Did you know that vaginismus can also be referred to as genito-pelvic pain, penetration disorder or sexual pain disorder, too? In the UK, 50% of female sexual problems in psychosexual clinics are accounted to these. As we know, our sexual wellbeing plays a big role on our mental and emotional wellbeing, and vice versa. So, when we talk about the term psychosexual, we are relating to the mental and emotional aspects and attitudes towards sexual activity and our sexuality.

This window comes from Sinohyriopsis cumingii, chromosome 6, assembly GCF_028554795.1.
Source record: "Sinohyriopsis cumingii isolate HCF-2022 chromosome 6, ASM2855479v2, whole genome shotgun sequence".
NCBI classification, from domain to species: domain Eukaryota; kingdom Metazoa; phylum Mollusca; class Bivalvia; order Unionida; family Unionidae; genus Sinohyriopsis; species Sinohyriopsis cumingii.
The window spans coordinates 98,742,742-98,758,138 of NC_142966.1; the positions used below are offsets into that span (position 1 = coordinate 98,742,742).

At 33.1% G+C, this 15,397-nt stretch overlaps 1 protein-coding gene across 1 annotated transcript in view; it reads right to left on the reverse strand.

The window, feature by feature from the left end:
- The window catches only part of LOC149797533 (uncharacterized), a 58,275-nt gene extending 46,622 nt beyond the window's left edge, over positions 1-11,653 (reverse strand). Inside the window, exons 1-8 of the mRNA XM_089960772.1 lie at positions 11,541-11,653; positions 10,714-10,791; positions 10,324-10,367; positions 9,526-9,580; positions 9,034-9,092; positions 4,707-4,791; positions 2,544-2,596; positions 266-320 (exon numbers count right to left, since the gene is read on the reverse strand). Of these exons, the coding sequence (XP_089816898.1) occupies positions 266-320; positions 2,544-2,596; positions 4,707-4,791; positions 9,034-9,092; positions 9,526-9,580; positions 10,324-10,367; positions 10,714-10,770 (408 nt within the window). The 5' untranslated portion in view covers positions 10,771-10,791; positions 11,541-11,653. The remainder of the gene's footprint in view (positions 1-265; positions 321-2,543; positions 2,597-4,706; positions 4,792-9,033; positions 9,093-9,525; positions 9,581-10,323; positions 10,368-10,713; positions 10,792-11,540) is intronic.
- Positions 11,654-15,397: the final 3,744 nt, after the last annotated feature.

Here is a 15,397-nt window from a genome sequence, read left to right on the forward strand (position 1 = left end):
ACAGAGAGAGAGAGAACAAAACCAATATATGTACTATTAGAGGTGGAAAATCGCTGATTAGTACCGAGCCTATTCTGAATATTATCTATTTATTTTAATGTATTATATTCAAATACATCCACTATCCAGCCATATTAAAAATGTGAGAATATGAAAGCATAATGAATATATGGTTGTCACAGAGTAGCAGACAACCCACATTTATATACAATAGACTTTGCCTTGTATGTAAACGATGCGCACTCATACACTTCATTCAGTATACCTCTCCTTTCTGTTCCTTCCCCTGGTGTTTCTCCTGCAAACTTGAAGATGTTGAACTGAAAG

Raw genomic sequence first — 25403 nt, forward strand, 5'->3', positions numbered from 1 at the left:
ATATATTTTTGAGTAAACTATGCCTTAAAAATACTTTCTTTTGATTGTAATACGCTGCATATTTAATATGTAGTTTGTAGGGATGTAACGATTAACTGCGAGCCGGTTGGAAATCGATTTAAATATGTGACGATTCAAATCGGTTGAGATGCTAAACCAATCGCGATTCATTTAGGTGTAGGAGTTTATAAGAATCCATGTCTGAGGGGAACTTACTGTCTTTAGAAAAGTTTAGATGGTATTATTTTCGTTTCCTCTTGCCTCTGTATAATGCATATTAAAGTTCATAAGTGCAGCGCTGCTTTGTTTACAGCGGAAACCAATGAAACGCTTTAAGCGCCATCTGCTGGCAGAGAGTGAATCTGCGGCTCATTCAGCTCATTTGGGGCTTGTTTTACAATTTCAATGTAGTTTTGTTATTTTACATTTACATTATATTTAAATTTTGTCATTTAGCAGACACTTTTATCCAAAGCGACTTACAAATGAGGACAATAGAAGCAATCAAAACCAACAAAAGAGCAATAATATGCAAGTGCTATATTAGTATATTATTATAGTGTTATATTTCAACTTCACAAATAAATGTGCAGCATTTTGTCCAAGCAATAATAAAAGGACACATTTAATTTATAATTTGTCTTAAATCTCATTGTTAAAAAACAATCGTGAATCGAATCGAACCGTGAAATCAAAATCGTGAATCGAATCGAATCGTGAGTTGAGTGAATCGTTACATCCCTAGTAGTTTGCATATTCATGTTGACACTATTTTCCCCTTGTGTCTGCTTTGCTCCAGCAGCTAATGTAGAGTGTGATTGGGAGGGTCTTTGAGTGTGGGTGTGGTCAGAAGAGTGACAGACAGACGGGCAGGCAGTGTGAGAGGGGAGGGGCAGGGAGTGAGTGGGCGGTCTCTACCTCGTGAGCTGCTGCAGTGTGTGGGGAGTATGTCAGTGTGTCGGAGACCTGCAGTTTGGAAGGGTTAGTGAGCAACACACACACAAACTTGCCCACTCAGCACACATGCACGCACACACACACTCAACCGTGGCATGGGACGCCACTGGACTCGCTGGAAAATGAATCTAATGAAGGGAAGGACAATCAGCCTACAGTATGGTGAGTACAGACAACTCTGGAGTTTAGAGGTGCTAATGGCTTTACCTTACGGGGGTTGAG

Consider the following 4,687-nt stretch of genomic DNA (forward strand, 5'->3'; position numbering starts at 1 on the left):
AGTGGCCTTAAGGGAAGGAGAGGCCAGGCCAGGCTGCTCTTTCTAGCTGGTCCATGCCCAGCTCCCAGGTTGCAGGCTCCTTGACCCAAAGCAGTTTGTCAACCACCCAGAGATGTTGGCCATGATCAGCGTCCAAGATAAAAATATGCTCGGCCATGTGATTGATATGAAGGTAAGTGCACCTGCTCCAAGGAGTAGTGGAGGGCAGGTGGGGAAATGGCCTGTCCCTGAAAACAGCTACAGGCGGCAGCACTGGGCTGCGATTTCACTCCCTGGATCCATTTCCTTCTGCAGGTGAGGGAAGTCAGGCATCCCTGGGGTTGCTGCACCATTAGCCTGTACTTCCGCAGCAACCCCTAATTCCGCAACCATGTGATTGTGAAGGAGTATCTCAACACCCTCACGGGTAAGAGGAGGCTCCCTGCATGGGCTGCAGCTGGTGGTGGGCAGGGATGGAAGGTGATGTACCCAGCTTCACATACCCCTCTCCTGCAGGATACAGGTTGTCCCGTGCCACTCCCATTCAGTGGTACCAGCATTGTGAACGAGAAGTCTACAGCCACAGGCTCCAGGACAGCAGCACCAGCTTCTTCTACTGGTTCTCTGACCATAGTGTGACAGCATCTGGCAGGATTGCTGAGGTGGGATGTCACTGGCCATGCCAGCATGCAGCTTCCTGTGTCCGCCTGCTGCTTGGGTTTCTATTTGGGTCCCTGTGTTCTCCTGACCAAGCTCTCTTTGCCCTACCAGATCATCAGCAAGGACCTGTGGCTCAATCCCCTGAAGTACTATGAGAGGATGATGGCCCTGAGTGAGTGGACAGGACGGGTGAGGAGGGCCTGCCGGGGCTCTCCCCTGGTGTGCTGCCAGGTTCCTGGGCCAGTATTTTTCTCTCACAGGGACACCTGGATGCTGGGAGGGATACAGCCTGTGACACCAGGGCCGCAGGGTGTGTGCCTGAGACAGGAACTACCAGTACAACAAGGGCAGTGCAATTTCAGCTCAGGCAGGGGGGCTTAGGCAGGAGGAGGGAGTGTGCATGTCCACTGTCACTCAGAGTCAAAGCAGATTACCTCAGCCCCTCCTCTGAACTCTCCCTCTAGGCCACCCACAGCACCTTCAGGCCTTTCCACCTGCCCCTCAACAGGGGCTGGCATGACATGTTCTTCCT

The fact that 1 in 2 vulva owners who are referred to psychosexual clinics suffer from vaginismus or the alike, highlights just how common it is. It can occur at any stage in our lives, and be triggered by just about anything; genital infection, vulval skin problems, child birth, genital or reproductive operations, menopause, sexual trauma etc. Such things can be painful physically, and though the medical conditions are treated and cause of initial pain removed, the emotional pain and trauma can remain. This can cause a physical reaction in which the pelvic floor spasms and vaginal muscles tighten up. The previous association between pain and the genital area means women can still experience discomfort and pain, diagnosed as vaginismus.